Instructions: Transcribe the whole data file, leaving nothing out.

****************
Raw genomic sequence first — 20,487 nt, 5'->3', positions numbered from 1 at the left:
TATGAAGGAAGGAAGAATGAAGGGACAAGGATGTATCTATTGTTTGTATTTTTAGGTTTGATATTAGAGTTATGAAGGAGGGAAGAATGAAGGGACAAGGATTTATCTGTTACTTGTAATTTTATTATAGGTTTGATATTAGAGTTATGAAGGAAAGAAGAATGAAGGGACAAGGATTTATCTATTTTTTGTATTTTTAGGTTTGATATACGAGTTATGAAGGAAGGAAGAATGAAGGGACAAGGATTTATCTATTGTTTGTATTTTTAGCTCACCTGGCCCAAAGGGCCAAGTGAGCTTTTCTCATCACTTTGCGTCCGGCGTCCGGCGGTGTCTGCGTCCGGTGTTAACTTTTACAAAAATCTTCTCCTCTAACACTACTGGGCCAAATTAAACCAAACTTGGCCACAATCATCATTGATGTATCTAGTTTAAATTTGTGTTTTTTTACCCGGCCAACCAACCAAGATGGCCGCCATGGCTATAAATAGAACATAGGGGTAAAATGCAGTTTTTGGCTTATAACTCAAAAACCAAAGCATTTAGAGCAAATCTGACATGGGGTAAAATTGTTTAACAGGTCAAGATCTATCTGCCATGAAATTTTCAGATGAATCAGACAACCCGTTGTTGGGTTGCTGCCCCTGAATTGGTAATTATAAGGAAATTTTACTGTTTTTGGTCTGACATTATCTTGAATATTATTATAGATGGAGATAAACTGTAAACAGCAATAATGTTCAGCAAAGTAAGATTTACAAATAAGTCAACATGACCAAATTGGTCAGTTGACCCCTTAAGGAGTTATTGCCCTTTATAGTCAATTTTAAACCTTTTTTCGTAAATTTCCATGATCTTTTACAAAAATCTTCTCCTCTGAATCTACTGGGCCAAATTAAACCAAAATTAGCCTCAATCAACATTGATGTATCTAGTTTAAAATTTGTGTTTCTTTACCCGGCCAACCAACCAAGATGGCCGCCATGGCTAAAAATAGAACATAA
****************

Raw genomic sequence first — 20,487 nt, 5'->3', positions numbered from 1 at the left:
TATGAAGGAAGGAAGAATGAAGGGACAAGGATGTATCTATTGTTTGTATTTTTAGGTTTGATATTAGAGTTATGAAGGAGGGAAGAATGAAGGGACAAGGATTTATCTGTTACTTGTAATTTTATTATAGGTTTGATATTAGAGTTATGAAGGAAAGAAGAATGAAGGGACAAGGATTTATCTATTTTTTGTATTTTTAGGTTTGATATACGAGTTATGAAGGAAGGAAGAATGAAGGGACAAGGATTTATCTATTGTTTGTATTTTTAGCTCACCTGGCCCAAAGGGCCAAGTGAGCTTTTCTCATCACTTTGCGTCCGGCGTCCGGCGGTGTCTGCGTCCGGTGTTAACTTTTACAAAAATCTTCTCCTCTAACACTACTGGGCCAAATTAAACCAAACTTGGCCACAATCATCATTGATGTATCTAGTTTAAATTTGTGTTTTTTTACCCGGCCAACCAACCAAGATGGCCGCCATGGCTATAAATAGAACATAGGGGTAAAATGCAGTTTTTGGCTTATAACTCAAAAACCAAAGCATTTAGAGCAAATCTGACATGGGGTAAAATTGTTTAACAGGTCAAGATCTATCTGCCATGAAATTTTCAGATGAATCAGACAACCCGTTGTTGGGTTGCTGCCCCTGAATTGGTAATTATAAGGAAATTTTACTGTTTTTGGTCTGACATTATCTTGAATATTATTATAGATGGAGATAAACTGTAAACAGCAATAATGTTCAGCAAAGTAAGATTTACAAATAAGTCAACATGACCAAATTGGTCAGTTGACCCCTTAAGGAGTTATTGCCCTTTATAGTCAATTTTAAACCTTTTTTCGTAAATTTCCATGATCTTTTACAAAAATCTTCTCCTCTGAATCTACTGGGCCAAATTAAACCAAAATTAGCCTCAATCAACATTGATGTATCTAGTTTAAAATTTGTGTTTCTTTACCCGGCCAACCAACCAAGATGGCCGCCATGGCTAAAAATAGAACATAA